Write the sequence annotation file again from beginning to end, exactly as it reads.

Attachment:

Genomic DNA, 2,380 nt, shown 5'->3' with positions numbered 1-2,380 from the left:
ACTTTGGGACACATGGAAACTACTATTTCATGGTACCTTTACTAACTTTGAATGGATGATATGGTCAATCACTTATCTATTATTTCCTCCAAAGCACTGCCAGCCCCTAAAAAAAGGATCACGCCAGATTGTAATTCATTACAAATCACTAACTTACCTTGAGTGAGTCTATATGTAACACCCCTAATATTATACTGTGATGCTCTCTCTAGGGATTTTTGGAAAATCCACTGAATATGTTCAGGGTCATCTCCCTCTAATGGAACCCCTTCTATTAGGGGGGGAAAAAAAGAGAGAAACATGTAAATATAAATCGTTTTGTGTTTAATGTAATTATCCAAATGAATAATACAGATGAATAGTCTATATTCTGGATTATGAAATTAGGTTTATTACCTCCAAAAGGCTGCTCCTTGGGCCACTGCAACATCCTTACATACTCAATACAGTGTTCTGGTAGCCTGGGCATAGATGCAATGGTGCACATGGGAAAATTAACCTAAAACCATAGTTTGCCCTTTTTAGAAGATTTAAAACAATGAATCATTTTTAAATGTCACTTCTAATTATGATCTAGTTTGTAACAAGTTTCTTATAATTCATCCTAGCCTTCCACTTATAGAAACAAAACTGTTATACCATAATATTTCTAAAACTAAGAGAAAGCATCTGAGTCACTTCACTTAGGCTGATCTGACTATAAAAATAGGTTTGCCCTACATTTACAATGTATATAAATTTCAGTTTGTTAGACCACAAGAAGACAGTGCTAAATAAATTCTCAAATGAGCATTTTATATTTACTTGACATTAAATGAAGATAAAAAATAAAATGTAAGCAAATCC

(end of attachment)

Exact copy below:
Genomic DNA, 2,380 nt, shown 5'->3' with positions numbered 1-2,380 from the left:
ACTTTGGGACACATGGAAACTACTATTTCATGGTACCTTTACTAACTTTGAATGGATGATATGGTCAATCACTTATCTATTATTTCCTCCAAAGCACTGCCAGCCCCTAAAAAAAGGATCACGCCAGATTGTAATTCATTACAAATCACTAACTTACCTTGAGTGAGTCTATATGTAACACCCCTAATATTATACTGTGATGCTCTCTCTAGGGATTTTTGGAAAATCCACTGAATATGTTCAGGGTCATCTCCCTCTAATGGAACCCCTTCTATTAGGGGGGGAAAAAAAGAGAGAAACATGTAAATATAAATCGTTTTGTGTTTAATGTAATTATCCAAATGAATAATACAGATGAATAGTCTATATTCTGGATTATGAAATTAGGTTTATTACCTCCAAAAGGCTGCTCCTTGGGCCACTGCAACATCCTTACATACTCAATACAGTGTTCTGGTAGCCTGGGCATAGATGCAATGGTGCACATGGGAAAATTAACCTAAAACCATAGTTTGCCCTTTTTAGAAGATTTAAAACAATGAATCATTTTTAAATGTCACTTCTAATTATGATCTAGTTTGTAACAAGTTTCTTATAATTCATCCTAGCCTTCCACTTATAGAAACAAAACTGTTATACCATAATATTTCTAAAACTAAGAGAAAGCATCTGAGTCACTTCACTTAGGCTGATCTGACTATAAAAATAGGTTTGCCCTACATTTACAATGTATATAAATTTCAGTTTGTTAGACCACAAGAAGACAGTGCTAAATAAATTCTCAAATGAGCATTTTATATTTACTTGACATTAAATGAAGATAAAAAATAAAATGTAAGCAAATCC